When Dresden was ten years old his father thought it was time for him to learn a trade, so with the limited knowledge learned in his father's trading post, he soon became an expert in judging the value of skins and furs that were brought to market.  Dresden's understanding of the Indian language and their ways made him a very valuable employee.  In early 1828 Dresden went with Benjamin Hollister and a pack train of horses to the mouth of the Chicago River on the shores of Lake Michigan.  On this long trip, Dresden only saw an occasional trading post, no cabins or settlements.  The business of the trading furs and pelts were carried on during the fall and winter months. 

In the summer of 1831, his father sent him on another expedition.  His father was a War of 1812 veteran and entitled to land.  Dresden was 14 years old and fully equipped and authorized to act for his father.  The trip started on the Maumee River to the Wabash River.  Riding on an Indian pony bought in Fort Wayne he rode to Terre Haute across the prairie to the Mississippi River.  He enjoyed that trip and was accompanied by his young Indian friends.  They camped wherever night found them and lived on the abundant game that roamed the prairie.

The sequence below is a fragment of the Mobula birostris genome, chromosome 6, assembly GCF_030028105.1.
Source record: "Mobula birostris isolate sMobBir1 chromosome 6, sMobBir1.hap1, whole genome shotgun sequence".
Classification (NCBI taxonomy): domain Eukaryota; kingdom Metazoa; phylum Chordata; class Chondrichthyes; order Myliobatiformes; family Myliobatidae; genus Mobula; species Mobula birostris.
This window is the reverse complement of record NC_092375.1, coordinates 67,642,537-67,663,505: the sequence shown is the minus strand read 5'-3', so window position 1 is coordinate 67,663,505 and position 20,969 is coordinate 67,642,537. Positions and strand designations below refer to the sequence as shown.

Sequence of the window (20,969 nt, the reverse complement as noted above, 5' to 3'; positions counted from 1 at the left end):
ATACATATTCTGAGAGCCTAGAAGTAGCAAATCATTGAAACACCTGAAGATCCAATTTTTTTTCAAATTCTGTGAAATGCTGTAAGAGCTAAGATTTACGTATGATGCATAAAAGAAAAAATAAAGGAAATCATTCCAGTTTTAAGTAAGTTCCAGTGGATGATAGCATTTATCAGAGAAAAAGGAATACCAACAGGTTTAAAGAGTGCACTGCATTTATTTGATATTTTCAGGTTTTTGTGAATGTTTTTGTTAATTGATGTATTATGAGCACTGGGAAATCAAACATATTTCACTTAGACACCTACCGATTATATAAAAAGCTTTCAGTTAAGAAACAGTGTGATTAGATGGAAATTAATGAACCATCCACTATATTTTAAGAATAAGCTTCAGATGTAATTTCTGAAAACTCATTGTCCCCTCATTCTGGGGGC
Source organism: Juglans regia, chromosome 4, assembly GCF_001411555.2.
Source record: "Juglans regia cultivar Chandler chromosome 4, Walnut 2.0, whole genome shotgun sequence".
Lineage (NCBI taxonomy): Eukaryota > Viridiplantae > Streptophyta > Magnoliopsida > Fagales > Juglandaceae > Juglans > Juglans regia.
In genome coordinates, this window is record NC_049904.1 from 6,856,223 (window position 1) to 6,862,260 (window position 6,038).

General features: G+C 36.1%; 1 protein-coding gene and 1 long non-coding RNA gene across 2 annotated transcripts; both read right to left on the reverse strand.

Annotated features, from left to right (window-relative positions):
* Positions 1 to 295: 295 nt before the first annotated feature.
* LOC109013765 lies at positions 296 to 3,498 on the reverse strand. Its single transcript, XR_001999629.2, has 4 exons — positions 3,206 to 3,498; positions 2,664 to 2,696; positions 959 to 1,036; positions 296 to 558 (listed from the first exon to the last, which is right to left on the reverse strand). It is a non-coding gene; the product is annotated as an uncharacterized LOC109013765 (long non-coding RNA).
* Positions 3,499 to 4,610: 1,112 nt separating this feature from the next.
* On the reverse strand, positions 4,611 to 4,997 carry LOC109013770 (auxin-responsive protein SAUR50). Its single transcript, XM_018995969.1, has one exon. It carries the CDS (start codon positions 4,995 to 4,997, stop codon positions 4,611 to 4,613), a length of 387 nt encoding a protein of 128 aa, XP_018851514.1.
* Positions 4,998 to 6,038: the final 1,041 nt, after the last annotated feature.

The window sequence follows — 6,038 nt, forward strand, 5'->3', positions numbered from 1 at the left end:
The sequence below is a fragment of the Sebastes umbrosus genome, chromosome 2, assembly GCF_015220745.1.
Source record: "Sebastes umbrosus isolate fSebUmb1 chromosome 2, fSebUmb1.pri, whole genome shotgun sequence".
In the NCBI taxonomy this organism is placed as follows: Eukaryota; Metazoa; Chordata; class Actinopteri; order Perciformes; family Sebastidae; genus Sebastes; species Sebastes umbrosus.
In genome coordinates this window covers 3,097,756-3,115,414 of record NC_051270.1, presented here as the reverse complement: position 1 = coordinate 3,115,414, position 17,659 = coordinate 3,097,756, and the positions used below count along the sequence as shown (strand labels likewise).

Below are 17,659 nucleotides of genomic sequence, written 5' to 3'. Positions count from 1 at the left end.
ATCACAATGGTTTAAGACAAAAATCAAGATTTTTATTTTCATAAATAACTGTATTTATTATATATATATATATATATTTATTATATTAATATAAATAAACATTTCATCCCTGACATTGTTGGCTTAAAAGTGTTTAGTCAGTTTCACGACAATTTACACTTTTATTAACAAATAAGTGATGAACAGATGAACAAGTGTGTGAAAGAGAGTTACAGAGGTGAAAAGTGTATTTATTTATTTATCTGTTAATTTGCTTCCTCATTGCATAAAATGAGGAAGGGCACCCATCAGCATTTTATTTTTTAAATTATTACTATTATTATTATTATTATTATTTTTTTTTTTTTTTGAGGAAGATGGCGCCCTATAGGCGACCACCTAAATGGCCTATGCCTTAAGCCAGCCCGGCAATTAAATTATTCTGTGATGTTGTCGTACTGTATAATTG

Indian Removal

In 1832 Dresden was hired by the government along with three other men to aid in the removal of the Indians from present day Fulton County.  He knew as he was going to one of their camps on the upper tributary of the River Raisin that this was not going to be easy.  When he arrived in their camp he was greeted as the old friend he was.  They were happy to see him and once around the campfires, they feasted on venison and hominy.  He finally disclosed his reason for being there and that began the many nights of convincing his friends that they needed to uphold their end of the treaty that had been agreed to.